“Remember, it’s a concurrence that nobody joined,” she noted.

“It doesn’t happen in this way very often,” Trocino said. “The fact that Justice Thomas decided to take it up on his concurrence is a way to flag for other judges what’s on his mind — and what sorts of arguments will be palatable to him and potentially to the majority.”

On June 21, Cannon held an all-day hearing where she considered what defense lawyers have deemed as Smith’s “unlawful appointment” and heard from outside conservative groups on the matter. She hasn’t yet issued her decision.

The defense’s argument — first raised by Trump, then echoed by conservative group Citizens United, and now by Thomas himself — is that only a sitting U.S. attorney could be tapped as a special prosecutor unless Congress has first specifically created a Justice Department office to do this kind of work. As Thomas said on Monday, “If this unprecedented prosecution is to proceed, it must be conducted by someone duly authorized to do so by the American people.”

In court filings, federal prosecutors have already argued that history is on their side.

Citing a 1974 high court decision on the Richard Nixon scandal, prosecutors noted that “the Supreme Court recognized in closely analogous circumstances nearly 50 years ago … that the attorney general has the statutory authority to appoint a special prosecutor.” They explained how “Congress has also long demonstrated its understanding that the attorney general has authority to appoint special counsels by repeatedly appropriating funds for the attorney general to compensate them.”

Trocino, the University of Miami law professor, noted that the special counsel appointment process “has been used for over two decades by administrations on both sides of the aisle. It’s been challenged in lower courts, and the challenges never went anywhere.”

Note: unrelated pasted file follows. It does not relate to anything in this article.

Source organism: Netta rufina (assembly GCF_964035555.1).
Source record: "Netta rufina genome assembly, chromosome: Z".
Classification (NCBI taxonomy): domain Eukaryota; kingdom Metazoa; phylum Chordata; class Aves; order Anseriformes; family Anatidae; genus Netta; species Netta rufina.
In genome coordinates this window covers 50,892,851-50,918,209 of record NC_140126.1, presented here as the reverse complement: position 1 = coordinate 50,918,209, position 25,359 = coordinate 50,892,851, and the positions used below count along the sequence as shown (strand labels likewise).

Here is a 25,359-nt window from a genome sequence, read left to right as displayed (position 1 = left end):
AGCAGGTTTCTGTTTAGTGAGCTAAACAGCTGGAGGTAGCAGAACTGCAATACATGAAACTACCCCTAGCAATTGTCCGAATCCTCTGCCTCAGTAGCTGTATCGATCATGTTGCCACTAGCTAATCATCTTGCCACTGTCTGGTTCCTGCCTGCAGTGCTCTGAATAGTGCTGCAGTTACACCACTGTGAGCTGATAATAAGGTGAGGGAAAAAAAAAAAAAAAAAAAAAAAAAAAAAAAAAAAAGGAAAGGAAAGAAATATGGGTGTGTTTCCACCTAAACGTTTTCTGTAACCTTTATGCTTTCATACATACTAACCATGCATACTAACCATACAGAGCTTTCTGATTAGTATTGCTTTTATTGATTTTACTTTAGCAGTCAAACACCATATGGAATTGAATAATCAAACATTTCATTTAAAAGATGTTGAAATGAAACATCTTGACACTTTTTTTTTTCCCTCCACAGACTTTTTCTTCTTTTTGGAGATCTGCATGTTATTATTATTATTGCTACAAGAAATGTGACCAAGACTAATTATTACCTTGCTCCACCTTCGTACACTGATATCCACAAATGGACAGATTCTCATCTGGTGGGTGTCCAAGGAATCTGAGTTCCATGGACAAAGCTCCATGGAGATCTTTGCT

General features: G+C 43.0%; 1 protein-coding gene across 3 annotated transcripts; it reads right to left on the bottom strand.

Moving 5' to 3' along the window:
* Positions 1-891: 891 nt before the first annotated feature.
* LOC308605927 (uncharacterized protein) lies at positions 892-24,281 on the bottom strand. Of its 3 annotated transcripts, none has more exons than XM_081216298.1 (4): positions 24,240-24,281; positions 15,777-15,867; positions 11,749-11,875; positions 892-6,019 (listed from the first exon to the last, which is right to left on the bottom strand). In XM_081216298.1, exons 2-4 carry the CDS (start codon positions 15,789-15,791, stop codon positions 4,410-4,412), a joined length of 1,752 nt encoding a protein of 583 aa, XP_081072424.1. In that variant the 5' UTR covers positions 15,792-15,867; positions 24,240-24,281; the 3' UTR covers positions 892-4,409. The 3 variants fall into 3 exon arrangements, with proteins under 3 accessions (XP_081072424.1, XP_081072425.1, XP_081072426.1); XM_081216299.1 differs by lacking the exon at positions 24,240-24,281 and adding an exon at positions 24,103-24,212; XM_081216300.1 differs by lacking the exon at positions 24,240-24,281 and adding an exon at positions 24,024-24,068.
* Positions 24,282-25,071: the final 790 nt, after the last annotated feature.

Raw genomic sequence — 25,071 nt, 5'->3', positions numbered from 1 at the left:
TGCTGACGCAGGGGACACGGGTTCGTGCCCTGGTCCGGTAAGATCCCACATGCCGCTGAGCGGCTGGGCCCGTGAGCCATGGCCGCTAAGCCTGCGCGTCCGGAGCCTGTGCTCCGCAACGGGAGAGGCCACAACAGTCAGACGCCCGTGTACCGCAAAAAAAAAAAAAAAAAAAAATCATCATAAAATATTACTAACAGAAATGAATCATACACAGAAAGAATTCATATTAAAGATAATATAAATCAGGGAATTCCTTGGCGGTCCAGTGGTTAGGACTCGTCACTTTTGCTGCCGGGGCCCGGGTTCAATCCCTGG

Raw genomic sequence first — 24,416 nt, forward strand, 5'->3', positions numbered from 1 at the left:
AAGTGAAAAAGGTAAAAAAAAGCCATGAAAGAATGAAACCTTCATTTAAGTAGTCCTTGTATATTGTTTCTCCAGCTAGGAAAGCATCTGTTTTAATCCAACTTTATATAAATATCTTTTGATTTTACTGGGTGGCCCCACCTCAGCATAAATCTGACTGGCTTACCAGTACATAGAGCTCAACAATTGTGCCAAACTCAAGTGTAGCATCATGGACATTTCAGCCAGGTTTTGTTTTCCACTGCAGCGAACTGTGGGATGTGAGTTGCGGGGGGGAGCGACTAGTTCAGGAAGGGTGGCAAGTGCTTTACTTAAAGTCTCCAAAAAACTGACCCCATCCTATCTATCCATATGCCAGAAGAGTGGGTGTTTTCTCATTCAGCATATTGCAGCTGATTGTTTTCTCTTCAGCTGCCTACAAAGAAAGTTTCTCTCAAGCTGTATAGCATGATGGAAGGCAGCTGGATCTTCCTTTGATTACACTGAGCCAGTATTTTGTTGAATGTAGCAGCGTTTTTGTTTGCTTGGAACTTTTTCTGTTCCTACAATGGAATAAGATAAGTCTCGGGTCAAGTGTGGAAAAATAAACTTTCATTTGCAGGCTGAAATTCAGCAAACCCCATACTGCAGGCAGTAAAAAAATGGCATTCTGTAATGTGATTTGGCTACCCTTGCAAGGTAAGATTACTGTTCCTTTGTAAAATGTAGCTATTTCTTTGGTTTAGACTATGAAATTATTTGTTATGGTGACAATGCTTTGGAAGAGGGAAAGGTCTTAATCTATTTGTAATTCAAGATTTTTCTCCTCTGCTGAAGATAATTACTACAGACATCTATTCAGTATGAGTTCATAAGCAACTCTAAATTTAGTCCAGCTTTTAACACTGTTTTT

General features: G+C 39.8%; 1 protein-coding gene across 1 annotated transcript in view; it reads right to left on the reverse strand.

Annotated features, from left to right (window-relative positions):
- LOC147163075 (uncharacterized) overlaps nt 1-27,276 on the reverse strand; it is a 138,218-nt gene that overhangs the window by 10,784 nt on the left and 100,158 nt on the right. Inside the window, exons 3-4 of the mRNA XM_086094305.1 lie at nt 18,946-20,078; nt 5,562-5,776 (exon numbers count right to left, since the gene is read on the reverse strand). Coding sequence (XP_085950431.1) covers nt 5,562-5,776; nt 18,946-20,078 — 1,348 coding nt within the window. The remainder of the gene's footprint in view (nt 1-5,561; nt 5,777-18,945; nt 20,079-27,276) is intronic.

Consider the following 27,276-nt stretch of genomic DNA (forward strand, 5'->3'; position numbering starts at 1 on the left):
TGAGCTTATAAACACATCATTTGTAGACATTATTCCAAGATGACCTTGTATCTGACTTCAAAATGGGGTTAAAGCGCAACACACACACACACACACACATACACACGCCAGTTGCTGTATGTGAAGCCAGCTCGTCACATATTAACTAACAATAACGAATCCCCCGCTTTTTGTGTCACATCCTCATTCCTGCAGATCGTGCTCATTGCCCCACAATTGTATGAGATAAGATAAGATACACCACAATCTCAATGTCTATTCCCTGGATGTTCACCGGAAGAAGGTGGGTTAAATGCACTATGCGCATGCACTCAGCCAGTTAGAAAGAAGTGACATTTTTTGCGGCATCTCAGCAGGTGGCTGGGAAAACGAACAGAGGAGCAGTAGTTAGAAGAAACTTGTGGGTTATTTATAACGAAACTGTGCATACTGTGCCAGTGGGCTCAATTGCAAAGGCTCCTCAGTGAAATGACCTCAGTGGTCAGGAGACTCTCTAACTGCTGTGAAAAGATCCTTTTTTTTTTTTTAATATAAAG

Ironically, he pointed out, this conservative theory would obliterate the recent investigations of President Joe Biden’s handling of classified records and the ongoing criminal cases against Hunter Biden.

“I don’t think Justice Thomas is correct in his assessment that Jack Smith doesn’t have constitutional authority to be special counsel. But if I’m wrong, that also means Robert Hur’s appointment is unconstitutional, and David Weiss’ appointment is unconstitutional,” he said.

Besides, he added, establishing an internal special counsel office within the DOJ would make future investigations less independent and more subject to influence from a presidential administration — which is the common conservative talking point currently being lodged against Smith and his prosecutors.

“The appointment of a special prosecutor is perfect for that, to get somebody outside to do the functional equivalent of an independent audit. There needs to be a modicum of independence,” Trocino said. “Look at the rhetoric: that this is Joe Biden’s DOJ doing this. Either Smith is perfectly connected to Biden, or he’s a completely independent, rogue person. You can’t have it both ways.”

Jose Pagliery is a reporter at NOTUS.